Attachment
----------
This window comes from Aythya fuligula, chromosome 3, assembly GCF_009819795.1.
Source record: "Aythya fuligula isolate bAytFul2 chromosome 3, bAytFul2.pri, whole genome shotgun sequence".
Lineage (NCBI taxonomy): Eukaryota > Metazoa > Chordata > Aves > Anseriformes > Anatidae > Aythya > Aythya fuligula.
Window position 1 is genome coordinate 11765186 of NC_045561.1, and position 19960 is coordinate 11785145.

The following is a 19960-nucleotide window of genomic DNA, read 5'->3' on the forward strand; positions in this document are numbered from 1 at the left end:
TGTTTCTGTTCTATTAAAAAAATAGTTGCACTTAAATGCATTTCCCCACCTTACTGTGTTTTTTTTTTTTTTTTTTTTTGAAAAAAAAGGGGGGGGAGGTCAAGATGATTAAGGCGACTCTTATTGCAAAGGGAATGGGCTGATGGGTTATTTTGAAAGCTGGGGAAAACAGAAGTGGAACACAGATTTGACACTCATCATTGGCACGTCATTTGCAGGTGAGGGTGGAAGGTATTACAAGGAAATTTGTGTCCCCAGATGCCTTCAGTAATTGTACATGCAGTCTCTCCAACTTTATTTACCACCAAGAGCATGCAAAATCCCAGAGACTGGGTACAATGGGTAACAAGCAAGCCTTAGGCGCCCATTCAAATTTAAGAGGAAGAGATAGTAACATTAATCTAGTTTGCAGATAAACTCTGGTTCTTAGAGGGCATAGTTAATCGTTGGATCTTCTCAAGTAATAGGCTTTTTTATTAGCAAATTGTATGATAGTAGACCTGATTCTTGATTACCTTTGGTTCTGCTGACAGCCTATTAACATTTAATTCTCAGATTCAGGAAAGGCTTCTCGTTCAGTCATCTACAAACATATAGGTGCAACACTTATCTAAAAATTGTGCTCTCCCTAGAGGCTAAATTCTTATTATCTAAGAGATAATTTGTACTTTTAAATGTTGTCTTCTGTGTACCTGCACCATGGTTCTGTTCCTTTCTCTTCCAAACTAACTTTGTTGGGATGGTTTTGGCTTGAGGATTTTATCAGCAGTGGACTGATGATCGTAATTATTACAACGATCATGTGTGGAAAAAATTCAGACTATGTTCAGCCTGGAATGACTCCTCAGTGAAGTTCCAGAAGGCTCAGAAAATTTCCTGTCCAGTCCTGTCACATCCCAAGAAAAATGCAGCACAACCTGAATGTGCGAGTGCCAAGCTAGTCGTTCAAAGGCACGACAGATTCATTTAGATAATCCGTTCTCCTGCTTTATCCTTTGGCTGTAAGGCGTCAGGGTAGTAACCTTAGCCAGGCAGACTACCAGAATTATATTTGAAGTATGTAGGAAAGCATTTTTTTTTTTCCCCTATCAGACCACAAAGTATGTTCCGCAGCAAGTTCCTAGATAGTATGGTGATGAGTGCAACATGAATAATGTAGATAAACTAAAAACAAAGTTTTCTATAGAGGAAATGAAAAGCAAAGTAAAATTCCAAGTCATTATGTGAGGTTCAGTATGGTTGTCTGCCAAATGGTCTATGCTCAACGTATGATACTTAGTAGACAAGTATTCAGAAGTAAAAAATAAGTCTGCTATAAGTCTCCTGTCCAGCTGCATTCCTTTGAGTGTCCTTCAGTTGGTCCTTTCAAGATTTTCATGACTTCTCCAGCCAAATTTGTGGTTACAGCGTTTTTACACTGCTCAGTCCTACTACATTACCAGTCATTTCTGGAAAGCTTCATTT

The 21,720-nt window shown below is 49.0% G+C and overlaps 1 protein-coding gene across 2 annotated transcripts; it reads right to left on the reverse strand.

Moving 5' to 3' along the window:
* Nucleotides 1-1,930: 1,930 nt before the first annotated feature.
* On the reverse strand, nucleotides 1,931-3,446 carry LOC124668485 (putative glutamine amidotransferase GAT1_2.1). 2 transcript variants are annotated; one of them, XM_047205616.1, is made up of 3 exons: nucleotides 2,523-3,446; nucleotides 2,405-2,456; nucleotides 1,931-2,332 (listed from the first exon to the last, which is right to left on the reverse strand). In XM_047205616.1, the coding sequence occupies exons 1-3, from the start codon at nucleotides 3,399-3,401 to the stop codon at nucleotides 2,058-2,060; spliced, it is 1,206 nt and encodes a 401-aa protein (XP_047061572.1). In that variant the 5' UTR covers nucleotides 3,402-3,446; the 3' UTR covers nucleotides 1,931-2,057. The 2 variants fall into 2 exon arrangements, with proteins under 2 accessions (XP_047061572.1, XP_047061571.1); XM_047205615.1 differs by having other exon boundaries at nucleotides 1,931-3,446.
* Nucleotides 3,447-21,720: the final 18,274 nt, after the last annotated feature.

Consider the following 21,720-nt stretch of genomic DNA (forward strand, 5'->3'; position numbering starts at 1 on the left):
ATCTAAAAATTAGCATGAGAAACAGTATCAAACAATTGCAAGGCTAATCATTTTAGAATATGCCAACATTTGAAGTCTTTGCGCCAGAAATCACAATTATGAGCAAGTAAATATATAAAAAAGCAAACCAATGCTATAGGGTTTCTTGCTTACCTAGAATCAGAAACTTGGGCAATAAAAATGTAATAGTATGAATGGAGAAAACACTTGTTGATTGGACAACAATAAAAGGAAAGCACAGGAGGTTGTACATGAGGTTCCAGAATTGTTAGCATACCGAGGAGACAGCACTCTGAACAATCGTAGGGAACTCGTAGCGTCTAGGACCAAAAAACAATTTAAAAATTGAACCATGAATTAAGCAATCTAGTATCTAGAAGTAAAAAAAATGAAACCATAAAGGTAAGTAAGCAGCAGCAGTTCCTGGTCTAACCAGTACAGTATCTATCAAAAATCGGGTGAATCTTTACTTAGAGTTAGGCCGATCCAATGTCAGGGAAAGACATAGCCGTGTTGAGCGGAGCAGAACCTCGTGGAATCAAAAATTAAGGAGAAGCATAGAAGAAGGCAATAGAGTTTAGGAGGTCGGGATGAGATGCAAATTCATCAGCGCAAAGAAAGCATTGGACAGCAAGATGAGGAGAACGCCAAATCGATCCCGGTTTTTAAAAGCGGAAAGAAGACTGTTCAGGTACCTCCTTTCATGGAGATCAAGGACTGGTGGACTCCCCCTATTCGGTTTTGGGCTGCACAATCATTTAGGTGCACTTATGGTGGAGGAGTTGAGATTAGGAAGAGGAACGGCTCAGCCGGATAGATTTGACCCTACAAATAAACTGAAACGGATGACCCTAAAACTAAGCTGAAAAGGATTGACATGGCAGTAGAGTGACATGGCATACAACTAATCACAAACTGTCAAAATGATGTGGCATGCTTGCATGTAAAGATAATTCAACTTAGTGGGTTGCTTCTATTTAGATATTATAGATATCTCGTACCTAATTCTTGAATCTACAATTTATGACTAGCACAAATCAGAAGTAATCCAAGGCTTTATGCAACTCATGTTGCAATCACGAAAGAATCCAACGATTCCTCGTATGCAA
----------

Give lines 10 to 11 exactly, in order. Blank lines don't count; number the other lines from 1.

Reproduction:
* On the reverse strand, nucleotides 1,931-3,446 carry LOC124668485 (putative glutamine amidotransferase GAT1_2.1). 2 transcript variants are annotated; one of them, XM_047205616.1, is made up of 3 exons: nucleotides 2,523-3,446; nucleotides 2,405-2,456; nucleotides 1,931-2,332 (listed from the first exon to the last, which is right to left on the reverse strand). In XM_047205616.1, the coding sequence occupies exons 1-3, from the start codon at nucleotides 3,399-3,401 to the stop codon at nucleotides 2,058-2,060; spliced, it is 1,206 nt and encodes a 401-aa protein (XP_047061572.1). In that variant the 5' UTR covers nucleotides 3,402-3,446; the 3' UTR covers nucleotides 1,931-2,057. The 2 variants fall into 2 exon arrangements, with proteins under 2 accessions (XP_047061572.1, XP_047061571.1); XM_047205615.1 differs by having other exon boundaries at nucleotides 1,931-3,446.
* Nucleotides 3,447-21,720: the final 18,274 nt, after the last annotated feature.